George W. Bush's "compassionate conservatism" has attracted imitators around the world. But Bush wannabes beware: at home, the label often lands the president in trouble.
This summer, for example, the US economy has yielded some spectacular productivity numbers. Yet Mr Bush's opponents are arguing that the new data prove him to be a heartless corporate type. For what is increased productivity but increased profiteering if it is not accompanied by strong job creation? And there has been no strong job creation: unemployment is significant, even "high" at more than 6 per cent, as Howard Dean, one of the contenders for the Democratic presidential nomination, has noted. The situation is so dire, says Dick Gephardt, a fellow hopeful, that the best way to ensure that the US economic engine survives is to impose a worldwide minimum wage (an ambition worthy of a German). At a presidential debate this week, the Democrats will vie in their attacks on Bush economics.
The argument that the president has failed sounds exaggerated, given that the US economy on the whole has fared well under him, notwithstanding big market corrections and September 11. And it seems downright crazy when we consider the economy's postwar record.
Start with that troublingly jobless productivity increase. Productivity is a simple concept: widgets produced, divided by input. Labour often dominates the input figure. It is therefore difficult to generate high productivity and substantial employment increases at the same time. The very phrase "jobless productivity" is close to a tautology.
But that does not mean productivity gains are not good for workers in the longer run. For one thing, when companies make the sort of profits US corporations are announcing now, they tend to pay better wages to the workers they do employ. They also tend to invest in projects that eventually create yet more jobs - perhaps not precisely the same sort of jobs, but more jobs nonetheless. If this were not true, what with the productivity gains of the past three centuries, we would all be unemployed by now.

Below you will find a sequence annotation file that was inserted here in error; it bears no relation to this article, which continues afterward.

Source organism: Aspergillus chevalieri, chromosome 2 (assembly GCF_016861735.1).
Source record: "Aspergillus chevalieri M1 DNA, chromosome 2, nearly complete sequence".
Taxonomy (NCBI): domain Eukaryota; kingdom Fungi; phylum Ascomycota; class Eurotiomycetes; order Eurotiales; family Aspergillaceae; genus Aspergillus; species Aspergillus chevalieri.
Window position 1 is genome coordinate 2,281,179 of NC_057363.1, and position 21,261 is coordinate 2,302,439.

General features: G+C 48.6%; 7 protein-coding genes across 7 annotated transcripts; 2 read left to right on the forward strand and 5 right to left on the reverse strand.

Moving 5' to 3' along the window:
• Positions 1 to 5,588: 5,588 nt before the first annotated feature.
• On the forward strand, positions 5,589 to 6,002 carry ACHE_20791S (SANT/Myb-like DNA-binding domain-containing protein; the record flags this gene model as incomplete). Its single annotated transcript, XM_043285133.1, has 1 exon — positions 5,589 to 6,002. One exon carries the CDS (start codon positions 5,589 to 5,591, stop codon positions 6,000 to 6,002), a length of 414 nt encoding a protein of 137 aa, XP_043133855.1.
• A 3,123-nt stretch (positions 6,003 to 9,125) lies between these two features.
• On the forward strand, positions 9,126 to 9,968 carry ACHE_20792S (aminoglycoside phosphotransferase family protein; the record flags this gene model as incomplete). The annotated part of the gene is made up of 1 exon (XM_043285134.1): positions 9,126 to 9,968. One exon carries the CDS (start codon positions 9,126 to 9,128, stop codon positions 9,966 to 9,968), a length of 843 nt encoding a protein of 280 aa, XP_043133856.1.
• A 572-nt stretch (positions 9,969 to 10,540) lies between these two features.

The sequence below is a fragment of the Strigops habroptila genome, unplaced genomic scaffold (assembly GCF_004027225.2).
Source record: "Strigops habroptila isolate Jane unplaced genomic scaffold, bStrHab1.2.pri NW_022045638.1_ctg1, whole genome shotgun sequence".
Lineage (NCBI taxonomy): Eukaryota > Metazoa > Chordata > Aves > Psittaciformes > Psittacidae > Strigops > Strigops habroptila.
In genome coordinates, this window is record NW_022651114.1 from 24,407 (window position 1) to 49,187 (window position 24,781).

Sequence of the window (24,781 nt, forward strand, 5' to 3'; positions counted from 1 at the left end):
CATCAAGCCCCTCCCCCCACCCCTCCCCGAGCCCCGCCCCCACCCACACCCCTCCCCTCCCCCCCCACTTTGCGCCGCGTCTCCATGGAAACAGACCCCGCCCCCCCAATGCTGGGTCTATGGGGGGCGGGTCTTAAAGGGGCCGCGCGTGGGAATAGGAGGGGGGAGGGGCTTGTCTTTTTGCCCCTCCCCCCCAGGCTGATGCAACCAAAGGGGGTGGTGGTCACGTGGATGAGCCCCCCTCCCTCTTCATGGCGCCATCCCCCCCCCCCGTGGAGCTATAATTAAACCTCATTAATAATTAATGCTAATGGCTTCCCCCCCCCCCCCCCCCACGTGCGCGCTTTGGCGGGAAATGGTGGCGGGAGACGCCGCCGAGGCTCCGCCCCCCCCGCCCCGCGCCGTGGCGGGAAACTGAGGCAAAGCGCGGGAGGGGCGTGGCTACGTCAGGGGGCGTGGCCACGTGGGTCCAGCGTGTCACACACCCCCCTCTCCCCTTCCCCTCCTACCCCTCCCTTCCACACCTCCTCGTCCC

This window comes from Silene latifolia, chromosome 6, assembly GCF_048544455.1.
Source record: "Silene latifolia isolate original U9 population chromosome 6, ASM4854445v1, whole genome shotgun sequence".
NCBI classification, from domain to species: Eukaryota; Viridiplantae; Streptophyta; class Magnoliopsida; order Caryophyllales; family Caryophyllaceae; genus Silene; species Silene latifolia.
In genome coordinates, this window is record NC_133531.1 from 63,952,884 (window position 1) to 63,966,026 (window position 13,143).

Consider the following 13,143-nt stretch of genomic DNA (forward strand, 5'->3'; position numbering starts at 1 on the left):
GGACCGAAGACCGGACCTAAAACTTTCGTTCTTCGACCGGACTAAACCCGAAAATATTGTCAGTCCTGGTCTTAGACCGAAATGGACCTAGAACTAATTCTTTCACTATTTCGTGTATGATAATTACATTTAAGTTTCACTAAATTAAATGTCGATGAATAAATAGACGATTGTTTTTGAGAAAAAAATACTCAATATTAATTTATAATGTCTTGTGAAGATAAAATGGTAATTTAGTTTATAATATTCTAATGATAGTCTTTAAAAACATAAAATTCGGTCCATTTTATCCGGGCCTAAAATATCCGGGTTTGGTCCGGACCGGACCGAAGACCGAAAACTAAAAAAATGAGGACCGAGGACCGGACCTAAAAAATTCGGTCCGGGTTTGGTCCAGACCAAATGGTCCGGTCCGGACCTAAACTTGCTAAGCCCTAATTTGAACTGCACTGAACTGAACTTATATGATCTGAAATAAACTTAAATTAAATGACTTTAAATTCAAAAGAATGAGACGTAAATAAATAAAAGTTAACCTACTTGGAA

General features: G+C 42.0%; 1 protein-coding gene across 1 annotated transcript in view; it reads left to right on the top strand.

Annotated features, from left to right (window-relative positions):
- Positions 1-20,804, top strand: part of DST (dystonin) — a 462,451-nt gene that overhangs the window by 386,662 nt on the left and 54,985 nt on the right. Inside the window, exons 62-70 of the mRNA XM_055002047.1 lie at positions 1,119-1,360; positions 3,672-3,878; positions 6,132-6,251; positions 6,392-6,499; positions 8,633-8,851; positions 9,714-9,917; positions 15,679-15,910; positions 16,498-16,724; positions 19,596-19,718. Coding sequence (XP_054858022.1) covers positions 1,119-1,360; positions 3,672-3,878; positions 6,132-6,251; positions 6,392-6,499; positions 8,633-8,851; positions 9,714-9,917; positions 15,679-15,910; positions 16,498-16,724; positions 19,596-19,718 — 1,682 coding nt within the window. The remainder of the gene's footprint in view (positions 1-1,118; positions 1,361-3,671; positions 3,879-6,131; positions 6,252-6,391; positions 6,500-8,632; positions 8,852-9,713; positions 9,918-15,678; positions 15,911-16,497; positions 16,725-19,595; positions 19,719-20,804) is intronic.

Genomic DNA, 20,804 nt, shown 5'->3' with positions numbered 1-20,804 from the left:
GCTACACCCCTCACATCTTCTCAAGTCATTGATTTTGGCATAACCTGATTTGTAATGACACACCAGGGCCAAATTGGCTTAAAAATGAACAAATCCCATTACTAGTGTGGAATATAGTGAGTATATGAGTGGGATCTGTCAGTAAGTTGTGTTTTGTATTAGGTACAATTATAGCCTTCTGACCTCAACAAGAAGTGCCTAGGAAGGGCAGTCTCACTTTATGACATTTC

High productivity is in any case better than other sorts of productivity - weak, middling - that the US experienced in the 1970s, 1980s and early 1990s. Indeed, in those days it was low productivity numbers that were said to presage US decline. In 1980, concern about Japanese success and low US productivity led Congress to pass the Bayh-Dole Act, which permitted universities to patent ideas or research that they had developed with federal funds. It is revealing that Japan, doubtless in a mood of similar desperation, passed its own version of Bayh-Dole about four years ago.
Some commentators worried that low productivity was such a persistent problem that it would drive the US to become a protectionist stronghold. Other commentators blamed President Ronald Reagan's administration. Even as recently as the early 1990s, editors at US financial papers were hosting teas for famous economists at which everyone would speculate as to when, if ever, productivity might resurge.
Which brings us to the second Bush datum, unemployment. This is a more genuine problem. Many hundreds of thousands of Americans have failed to find replacements for the jobs they lost after the 2000 market highs. Here the campaigning Democrats are right: America needs to create more work.
But unemployment, while significant at 6.1 per cent, is not high compared with what most American adults have experienced. In the 1970s, 1980s and early 1990s, economists and politicians alike believed that 6 per cent or so was the "natural" rate of unemployment, below which there would be dangerous inflation. Kevin Hassett of the American Enterprise Institute points out that in the early 1990s, unemployment fell so low that President Bill Clinton began a campaign to cut unemployment insurance benefits from 30-plus weeks to 26. That dangerously "low" rate was 6.8 per cent.
Which brings us back to Mr Bush and his compassion. Recently, he has announced several compassionate initiatives, including "re-employment accounts". These sound like modern private-sector Republican projects but are really Democratic-type cash payments for training, day care and so on for the unemployed. On Labour Day, Mr Bush also announced that he would establish a "jobs tsar". This recalls the 1970s, not a decade that reflects well on presidential economics.
It is easy to see what moves Mr Bush. He feels for the unemployed. Who doesn't? And he reckons that the election cycle moves faster than the Schumpeterian economic cycle.
Still, hedging weakens his general argument, which is, or ought to be, that his rather significant tax cuts and other pro-growth measures will in the end serve the compassionate cause of job creation. Better, certainly, than any sentimental motto.
© Copyright 2003 Financial Times
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